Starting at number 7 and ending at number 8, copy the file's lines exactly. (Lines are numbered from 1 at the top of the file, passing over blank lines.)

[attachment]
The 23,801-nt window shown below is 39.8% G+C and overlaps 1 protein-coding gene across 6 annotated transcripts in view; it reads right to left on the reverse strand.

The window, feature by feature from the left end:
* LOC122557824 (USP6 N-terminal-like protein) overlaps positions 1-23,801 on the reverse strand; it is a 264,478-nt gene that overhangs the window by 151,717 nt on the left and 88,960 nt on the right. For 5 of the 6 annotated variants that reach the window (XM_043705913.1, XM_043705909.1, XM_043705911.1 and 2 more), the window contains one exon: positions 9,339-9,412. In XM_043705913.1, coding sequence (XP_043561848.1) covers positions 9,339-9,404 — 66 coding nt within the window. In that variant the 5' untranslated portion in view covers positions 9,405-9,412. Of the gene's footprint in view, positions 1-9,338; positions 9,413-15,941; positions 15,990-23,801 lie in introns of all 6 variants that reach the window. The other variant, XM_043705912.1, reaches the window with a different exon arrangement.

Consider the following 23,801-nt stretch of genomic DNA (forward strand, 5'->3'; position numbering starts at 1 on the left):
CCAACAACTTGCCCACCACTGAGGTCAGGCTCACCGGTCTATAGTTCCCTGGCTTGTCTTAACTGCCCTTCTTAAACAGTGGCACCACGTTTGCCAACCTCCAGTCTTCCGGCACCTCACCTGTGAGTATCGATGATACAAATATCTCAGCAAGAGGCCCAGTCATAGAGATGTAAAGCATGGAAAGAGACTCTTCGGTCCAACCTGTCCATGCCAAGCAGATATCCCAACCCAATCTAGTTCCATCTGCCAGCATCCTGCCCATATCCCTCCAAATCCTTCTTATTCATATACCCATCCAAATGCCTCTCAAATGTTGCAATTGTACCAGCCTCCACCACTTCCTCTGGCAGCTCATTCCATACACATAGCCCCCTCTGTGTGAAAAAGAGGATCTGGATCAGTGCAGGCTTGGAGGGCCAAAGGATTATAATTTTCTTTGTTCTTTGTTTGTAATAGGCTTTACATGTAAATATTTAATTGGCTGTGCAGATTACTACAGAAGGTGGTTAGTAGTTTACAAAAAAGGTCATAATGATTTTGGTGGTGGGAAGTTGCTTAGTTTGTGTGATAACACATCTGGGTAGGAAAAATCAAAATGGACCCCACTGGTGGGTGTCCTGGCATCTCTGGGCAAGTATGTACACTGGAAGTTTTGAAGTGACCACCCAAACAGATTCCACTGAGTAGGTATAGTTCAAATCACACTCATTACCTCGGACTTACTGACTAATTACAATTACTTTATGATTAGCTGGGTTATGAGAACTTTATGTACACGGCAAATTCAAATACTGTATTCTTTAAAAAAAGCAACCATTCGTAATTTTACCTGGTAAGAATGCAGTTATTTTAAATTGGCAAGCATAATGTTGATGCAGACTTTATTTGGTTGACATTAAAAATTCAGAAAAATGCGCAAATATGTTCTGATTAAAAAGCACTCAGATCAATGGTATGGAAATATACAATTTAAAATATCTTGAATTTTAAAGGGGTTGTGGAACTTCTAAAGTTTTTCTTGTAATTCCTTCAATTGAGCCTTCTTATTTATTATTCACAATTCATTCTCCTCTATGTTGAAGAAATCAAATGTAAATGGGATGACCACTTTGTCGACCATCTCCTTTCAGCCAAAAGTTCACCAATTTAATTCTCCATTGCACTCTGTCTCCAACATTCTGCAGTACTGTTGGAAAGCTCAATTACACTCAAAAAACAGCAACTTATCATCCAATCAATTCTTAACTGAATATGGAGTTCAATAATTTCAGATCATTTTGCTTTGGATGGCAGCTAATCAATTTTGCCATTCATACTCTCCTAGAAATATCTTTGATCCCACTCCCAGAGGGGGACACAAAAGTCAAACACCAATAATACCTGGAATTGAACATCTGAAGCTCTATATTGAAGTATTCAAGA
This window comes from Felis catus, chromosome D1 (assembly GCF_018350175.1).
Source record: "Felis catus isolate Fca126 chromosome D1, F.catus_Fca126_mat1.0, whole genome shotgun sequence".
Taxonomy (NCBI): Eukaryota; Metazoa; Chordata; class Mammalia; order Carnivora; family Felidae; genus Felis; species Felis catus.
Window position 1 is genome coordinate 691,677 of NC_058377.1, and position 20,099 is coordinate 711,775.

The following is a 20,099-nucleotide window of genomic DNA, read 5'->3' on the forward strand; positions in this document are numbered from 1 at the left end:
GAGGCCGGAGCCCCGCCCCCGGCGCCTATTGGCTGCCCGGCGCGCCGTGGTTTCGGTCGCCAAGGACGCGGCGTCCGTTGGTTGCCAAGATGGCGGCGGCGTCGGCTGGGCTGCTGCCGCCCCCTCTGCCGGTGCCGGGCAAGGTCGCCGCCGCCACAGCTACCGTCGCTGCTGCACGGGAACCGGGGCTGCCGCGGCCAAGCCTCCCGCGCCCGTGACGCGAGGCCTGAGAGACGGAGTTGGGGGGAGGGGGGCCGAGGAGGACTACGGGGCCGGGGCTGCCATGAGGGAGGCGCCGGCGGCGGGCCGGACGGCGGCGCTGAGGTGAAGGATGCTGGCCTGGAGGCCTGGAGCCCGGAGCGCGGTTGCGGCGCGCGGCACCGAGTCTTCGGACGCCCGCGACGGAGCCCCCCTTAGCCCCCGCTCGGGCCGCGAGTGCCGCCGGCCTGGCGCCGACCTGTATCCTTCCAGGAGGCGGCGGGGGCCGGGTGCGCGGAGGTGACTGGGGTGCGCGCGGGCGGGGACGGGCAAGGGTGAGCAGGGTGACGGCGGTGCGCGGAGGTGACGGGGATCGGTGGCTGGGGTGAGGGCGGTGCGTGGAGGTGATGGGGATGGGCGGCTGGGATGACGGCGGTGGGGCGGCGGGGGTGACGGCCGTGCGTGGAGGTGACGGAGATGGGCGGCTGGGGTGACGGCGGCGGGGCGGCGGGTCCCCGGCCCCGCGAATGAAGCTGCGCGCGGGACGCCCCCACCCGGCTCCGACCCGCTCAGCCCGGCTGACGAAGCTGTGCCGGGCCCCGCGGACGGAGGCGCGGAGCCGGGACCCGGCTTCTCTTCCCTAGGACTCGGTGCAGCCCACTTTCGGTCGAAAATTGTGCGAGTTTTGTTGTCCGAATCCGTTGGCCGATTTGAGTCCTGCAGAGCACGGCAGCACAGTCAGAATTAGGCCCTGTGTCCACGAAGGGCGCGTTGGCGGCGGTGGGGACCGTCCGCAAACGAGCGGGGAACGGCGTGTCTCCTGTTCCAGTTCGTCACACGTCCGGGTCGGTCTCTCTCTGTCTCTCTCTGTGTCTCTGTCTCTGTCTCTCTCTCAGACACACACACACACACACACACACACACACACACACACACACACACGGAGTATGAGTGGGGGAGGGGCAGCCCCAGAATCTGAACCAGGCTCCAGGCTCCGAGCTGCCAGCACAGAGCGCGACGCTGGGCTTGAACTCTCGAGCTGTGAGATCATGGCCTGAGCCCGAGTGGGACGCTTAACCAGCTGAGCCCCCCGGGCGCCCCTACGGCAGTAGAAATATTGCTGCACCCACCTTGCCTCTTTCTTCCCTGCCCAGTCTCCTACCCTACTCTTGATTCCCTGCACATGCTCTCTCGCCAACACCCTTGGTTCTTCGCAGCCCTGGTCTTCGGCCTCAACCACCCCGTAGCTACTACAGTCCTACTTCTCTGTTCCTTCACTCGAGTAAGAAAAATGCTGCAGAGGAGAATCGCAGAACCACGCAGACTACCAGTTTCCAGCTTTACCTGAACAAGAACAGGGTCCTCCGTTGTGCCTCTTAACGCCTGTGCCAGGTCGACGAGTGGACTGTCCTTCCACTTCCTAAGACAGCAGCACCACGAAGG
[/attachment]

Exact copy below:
Source record: "Felis catus isolate Fca126 chromosome D1, F.catus_Fca126_mat1.0, whole genome shotgun sequence".
Taxonomy (NCBI): Eukaryota; Metazoa; Chordata; class Mammalia; order Carnivora; family Felidae; genus Felis; species Felis catus.